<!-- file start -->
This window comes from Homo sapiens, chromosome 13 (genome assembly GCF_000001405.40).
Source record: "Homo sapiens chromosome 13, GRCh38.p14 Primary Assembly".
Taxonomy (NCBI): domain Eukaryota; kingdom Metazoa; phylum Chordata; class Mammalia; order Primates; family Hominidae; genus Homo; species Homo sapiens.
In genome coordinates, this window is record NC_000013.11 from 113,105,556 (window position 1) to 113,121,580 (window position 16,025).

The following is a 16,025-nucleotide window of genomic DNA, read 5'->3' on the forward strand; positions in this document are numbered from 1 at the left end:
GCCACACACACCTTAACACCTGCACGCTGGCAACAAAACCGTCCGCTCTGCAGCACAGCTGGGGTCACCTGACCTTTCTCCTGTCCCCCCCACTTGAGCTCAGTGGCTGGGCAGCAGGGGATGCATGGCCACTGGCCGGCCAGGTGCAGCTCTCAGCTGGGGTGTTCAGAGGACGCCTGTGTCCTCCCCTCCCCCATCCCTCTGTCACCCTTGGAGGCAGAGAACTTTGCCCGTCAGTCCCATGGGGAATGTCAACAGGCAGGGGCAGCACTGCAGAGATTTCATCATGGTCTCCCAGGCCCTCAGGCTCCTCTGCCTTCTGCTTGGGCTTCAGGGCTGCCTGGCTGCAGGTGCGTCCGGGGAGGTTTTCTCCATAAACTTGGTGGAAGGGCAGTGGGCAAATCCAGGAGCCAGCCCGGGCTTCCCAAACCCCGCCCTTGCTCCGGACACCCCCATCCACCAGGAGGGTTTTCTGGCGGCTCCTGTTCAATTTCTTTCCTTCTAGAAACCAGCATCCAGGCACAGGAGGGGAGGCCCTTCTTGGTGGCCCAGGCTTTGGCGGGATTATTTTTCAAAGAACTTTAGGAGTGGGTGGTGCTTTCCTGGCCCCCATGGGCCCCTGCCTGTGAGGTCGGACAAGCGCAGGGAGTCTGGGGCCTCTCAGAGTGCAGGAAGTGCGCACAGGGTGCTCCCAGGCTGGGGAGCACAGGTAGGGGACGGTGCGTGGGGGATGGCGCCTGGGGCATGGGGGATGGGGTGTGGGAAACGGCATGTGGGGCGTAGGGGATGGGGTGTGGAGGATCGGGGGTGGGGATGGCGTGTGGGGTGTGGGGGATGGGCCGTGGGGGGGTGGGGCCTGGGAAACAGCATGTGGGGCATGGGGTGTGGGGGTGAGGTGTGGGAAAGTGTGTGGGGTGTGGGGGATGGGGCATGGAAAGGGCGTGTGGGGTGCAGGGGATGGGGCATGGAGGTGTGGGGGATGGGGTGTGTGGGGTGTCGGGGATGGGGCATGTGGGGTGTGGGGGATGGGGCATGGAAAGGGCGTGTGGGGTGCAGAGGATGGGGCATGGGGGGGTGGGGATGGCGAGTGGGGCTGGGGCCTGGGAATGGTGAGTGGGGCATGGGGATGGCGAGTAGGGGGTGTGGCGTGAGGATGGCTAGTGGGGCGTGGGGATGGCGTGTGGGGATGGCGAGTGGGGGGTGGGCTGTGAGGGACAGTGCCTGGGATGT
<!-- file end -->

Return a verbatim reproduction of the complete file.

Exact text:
This window comes from Homo sapiens, chromosome 13 (genome assembly GCF_000001405.40).
Source record: "Homo sapiens chromosome 13, GRCh38.p14 Primary Assembly".
Taxonomy (NCBI): domain Eukaryota; kingdom Metazoa; phylum Chordata; class Mammalia; order Primates; family Hominidae; genus Homo; species Homo sapiens.
In genome coordinates, this window is record NC_000013.11 from 113,105,556 (window position 1) to 113,121,580 (window position 16,025).

The following is a 16,025-nucleotide window of genomic DNA, read 5'->3' on the forward strand; positions in this document are numbered from 1 at the left end:
GCCACACACACCTTAACACCTGCACGCTGGCAACAAAACCGTCCGCTCTGCAGCACAGCTGGGGTCACCTGACCTTTCTCCTGTCCCCCCCACTTGAGCTCAGTGGCTGGGCAGCAGGGGATGCATGGCCACTGGCCGGCCAGGTGCAGCTCTCAGCTGGGGTGTTCAGAGGACGCCTGTGTCCTCCCCTCCCCCATCCCTCTGTCACCCTTGGAGGCAGAGAACTTTGCCCGTCAGTCCCATGGGGAATGTCAACAGGCAGGGGCAGCACTGCAGAGATTTCATCATGGTCTCCCAGGCCCTCAGGCTCCTCTGCCTTCTGCTTGGGCTTCAGGGCTGCCTGGCTGCAGGTGCGTCCGGGGAGGTTTTCTCCATAAACTTGGTGGAAGGGCAGTGGGCAAATCCAGGAGCCAGCCCGGGCTTCCCAAACCCCGCCCTTGCTCCGGACACCCCCATCCACCAGGAGGGTTTTCTGGCGGCTCCTGTTCAATTTCTTTCCTTCTAGAAACCAGCATCCAGGCACAGGAGGGGAGGCCCTTCTTGGTGGCCCAGGCTTTGGCGGGATTATTTTTCAAAGAACTTTAGGAGTGGGTGGTGCTTTCCTGGCCCCCATGGGCCCCTGCCTGTGAGGTCGGACAAGCGCAGGGAGTCTGGGGCCTCTCAGAGTGCAGGAAGTGCGCACAGGGTGCTCCCAGGCTGGGGAGCACAGGTAGGGGACGGTGCGTGGGGGATGGCGCCTGGGGCATGGGGGATGGGGTGTGGGAAACGGCATGTGGGGCGTAGGGGATGGGGTGTGGAGGATCGGGGGTGGGGATGGCGTGTGGGGTGTGGGGGATGGGCCGTGGGGGGGTGGGGCCTGGGAAACAGCATGTGGGGCATGGGGTGTGGGGGTGAGGTGTGGGAAAGTGTGTGGGGTGTGGGGGATGGGGCATGGAAAGGGCGTGTGGGGTGCAGGGGATGGGGCATGGAGGTGTGGGGGATGGGGTGTGTGGGGTGTCGGGGATGGGGCATGTGGGGTGTGGGGGATGGGGCATGGAAAGGGCGTGTGGGGTGCAGAGGATGGGGCATGGGGGGGTGGGGATGGCGAGTGGGGCTGGGGCCTGGGAATGGTGAGTGGGGCATGGGGATGGCGAGTAGGGGGTGTGGCGTGAGGATGGCTAGTGGGGCGTGGGGATGGCGTGTGGGGATGGCGAGTGGGGGGTGGGCTGTGAGGGACAGTGCCTGGGATGT